Biosynthetic Polymers for Medical Applications

Biosynthetic Polymers for Medical Applications

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Biosynthetic Polymers for Medical Applications provides the latest information on biopolymers, the polymers that have been produced from living organisms and are biodegradable in nature. These advanced materials are becoming increasingly important for medical applications due to their favorable properties, such as degradability and biocompatibility.

This important book provides readers with a thorough review of the fundamentals of biosynthetic polymers and their applications. Part One covers the fundamentals of biosynthetic polymers for medical applications, while Part Two explores biosynthetic polymer coatings and surface modification. Subsequent sections discuss biosynthetic polymers for tissue engineering applications and how to conduct polymers for medical applications.
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Product details

  • Hardback | 358 pages
  • 152 x 229 x 25.4mm | 500g
  • Woodhead Publishing Ltd
  • Cambridge, United Kingdom
  • English
  • 178242105X
  • 9781782421054

Table of contents

1. Introduction to biomedical polymers and biocompatibility

2. Non-degradable polymers for Biomedical applications

3. Biodegradable/Bioerodible polymers for medical applications

4. Bio-inspired antimicrobial polymers

5. Plasma modifications for direct cell growth and response

6. Stent coatings for blood compatibility

7. Degradable hydrogel systems

8. Hydrogels and angiogenesis

9. Engineering biosynthetic encapsulation systems

10. Conducting Biosynthetic Polymers as Biomaterials

11. Conducting polymers for neural interface applications

12. Degradable Conjugated conducting Polymers and Nerve Guidance
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About Rylie Green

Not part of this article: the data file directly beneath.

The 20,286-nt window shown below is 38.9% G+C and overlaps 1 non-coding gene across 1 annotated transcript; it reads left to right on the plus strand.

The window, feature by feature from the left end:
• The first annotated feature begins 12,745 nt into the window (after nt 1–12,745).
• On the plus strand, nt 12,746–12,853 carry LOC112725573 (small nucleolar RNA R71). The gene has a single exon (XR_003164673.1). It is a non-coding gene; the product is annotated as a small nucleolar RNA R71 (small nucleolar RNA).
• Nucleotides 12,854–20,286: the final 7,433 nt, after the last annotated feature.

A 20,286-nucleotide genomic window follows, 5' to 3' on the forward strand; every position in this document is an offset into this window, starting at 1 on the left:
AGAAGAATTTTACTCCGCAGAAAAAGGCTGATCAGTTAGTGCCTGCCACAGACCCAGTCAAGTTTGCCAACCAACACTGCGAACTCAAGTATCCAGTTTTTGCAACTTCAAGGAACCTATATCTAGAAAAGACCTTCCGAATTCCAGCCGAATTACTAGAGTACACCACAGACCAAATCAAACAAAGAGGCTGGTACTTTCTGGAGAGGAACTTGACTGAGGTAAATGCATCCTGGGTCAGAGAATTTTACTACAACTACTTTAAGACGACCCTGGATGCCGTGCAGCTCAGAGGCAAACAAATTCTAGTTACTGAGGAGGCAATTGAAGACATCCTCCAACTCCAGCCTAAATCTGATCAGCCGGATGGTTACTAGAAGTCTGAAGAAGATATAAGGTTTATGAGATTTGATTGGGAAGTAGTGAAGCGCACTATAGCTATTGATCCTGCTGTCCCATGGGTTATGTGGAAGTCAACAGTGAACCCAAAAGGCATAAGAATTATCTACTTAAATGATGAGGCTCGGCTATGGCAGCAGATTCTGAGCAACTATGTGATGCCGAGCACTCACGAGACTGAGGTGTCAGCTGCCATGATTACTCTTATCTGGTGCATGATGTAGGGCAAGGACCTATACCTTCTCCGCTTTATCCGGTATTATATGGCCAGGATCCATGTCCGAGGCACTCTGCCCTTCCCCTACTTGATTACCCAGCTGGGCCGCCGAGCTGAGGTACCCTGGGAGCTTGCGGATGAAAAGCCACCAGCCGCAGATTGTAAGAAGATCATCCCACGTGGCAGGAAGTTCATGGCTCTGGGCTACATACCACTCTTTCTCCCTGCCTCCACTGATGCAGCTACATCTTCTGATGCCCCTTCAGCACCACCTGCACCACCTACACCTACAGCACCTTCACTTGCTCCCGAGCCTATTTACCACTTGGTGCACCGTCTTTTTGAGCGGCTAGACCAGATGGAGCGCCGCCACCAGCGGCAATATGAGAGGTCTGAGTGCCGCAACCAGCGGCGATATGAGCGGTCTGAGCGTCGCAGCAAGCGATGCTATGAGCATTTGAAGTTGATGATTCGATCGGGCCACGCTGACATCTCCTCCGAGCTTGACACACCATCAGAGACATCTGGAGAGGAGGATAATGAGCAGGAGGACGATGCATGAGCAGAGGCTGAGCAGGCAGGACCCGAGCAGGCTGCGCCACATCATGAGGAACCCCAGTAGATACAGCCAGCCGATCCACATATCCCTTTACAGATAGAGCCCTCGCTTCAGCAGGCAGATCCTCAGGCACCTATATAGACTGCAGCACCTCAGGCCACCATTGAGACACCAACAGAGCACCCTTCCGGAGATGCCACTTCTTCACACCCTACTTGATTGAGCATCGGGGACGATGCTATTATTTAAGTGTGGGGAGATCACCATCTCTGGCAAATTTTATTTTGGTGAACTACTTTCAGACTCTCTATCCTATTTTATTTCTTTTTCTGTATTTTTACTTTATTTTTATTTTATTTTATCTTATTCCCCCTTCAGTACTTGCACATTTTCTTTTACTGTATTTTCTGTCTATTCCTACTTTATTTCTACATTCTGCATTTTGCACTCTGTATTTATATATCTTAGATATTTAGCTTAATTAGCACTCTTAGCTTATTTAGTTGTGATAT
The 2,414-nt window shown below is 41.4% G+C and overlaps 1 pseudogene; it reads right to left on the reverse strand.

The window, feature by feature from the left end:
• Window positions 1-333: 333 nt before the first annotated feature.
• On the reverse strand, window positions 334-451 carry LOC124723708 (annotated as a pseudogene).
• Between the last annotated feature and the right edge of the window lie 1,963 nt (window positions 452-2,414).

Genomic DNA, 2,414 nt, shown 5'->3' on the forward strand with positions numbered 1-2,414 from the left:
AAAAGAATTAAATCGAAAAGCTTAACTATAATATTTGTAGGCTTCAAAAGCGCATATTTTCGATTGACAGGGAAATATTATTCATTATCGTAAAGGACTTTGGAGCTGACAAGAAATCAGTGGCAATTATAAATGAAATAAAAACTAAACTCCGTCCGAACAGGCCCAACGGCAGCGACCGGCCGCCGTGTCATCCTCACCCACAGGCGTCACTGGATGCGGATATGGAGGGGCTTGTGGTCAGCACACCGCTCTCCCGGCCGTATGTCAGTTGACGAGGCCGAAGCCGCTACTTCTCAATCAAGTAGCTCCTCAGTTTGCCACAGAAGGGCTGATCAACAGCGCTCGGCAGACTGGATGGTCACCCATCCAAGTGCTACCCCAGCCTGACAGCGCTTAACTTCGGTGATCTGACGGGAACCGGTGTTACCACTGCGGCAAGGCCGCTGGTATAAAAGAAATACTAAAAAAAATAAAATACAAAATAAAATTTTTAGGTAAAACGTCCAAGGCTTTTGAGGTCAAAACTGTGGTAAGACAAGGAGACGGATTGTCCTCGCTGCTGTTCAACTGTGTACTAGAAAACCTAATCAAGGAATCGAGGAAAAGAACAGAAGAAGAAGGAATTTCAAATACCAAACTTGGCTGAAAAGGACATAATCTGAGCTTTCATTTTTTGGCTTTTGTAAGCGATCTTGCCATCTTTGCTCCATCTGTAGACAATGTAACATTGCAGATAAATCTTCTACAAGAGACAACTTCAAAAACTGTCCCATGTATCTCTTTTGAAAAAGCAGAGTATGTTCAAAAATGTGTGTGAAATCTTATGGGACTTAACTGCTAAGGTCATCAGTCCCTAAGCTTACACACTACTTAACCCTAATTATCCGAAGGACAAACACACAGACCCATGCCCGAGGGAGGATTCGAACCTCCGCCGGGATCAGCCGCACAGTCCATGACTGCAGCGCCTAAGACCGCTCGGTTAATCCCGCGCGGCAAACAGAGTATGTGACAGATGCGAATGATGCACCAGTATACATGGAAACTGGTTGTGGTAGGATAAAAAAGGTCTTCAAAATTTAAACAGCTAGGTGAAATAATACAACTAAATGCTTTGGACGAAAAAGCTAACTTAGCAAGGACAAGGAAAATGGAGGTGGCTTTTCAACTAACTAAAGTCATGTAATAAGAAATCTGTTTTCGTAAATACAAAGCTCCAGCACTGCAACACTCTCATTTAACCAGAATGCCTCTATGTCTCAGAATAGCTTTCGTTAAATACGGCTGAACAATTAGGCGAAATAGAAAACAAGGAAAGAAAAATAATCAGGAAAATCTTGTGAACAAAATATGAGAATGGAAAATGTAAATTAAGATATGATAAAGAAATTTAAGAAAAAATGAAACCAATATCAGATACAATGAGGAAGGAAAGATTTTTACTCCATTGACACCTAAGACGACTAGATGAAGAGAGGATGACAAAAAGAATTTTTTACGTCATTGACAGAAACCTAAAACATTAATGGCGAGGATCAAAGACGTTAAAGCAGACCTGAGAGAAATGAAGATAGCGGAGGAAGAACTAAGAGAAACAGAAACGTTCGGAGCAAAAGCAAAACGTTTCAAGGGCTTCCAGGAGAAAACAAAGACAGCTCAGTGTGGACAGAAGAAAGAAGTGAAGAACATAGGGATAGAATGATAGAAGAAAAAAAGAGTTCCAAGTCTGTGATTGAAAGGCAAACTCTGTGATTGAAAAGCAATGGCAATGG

Professor Poole-Warren was awarded a PhD degree from the University of New South Wales in 1990 and held various appointments at UNSW after joining the academic staff in 1995. These include Associate Dean Research Training and Associate Dean Research in the Faculty of Engineering (2005-2009) and Professor in the Graduate School of Biomedical Engineering (2009). She was appointed Dean of Graduate Research in 2010 and Pro-Vice Chancellor (Research Training) in 2012.Professor Poole-Warren continues to lead a research group in biomedical engineering focusing on design and understanding of biosynthetic polymers for medical applications. Dr Penny Martens is a Senior Lecturer with the Graduate School of Biomedical Engineering. Her research focuses on the use of biosynthetic hydrogels for a variety of biomedical applications, including diabetes treatment, neural electrodes and cartilage repair. Dr Rylie Green is a Research Fellow with the Graduate School of Biomedical Engineering. Dr Green's research has been focused on developing bioactive conducting polymers for application to medical electrodes, with a specific focus on vision prostheses. More recently Dr Green has been exploring hybrids of conducting polymers and hydrogels to reduce strain mismatch with neural tissue and improve long-term cell interactions at the neural interface through drug delivery.
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